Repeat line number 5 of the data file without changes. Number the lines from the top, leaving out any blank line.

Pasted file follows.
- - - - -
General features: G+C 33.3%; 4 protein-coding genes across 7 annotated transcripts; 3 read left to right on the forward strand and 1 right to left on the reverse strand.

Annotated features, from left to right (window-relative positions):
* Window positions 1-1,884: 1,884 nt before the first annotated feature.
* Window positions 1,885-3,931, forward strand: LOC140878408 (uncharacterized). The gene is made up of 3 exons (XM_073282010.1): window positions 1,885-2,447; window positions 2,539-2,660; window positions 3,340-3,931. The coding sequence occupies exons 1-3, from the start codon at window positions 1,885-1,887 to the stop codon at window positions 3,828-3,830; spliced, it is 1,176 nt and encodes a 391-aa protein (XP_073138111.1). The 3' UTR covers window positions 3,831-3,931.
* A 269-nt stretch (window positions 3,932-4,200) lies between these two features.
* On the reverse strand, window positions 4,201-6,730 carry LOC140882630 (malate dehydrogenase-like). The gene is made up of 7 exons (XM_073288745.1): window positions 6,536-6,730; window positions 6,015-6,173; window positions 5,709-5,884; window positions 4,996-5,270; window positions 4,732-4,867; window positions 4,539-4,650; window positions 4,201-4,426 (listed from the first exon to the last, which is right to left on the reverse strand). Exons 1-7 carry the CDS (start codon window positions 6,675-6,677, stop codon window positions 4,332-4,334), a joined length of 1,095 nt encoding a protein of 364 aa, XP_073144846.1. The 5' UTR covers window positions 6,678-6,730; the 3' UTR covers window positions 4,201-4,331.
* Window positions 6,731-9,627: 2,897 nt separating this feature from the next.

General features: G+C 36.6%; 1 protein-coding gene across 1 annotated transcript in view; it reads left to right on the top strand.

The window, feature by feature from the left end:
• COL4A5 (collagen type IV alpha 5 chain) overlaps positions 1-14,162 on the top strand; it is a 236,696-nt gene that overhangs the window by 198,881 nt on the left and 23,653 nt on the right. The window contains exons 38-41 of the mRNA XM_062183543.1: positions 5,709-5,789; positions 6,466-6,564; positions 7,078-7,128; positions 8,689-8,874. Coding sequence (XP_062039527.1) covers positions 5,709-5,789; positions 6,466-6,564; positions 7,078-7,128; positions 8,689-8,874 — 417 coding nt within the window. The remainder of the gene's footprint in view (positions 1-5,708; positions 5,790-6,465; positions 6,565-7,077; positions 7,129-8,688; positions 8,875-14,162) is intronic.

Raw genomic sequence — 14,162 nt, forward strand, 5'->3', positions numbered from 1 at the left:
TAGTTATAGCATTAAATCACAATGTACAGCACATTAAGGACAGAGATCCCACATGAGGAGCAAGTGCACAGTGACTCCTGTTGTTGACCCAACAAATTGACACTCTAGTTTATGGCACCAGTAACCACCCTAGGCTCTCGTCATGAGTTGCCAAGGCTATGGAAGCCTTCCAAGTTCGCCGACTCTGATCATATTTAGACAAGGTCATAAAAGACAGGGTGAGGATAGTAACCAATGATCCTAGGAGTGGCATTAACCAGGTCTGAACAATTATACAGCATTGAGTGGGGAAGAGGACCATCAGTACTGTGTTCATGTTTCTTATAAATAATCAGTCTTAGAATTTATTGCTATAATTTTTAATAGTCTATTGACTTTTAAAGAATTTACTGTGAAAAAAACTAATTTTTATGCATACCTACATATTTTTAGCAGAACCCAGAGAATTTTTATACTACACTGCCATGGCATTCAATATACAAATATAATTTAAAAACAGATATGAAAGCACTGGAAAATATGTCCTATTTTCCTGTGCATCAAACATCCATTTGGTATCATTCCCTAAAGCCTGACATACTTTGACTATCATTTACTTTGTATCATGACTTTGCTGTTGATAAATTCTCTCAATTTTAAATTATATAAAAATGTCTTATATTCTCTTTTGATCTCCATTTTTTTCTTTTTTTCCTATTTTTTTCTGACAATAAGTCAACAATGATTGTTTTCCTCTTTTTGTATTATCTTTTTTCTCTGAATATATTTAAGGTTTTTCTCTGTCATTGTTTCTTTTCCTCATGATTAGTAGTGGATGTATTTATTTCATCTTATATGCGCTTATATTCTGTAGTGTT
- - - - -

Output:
* A 269-nt stretch (window positions 3,932-4,200) lies between these two features.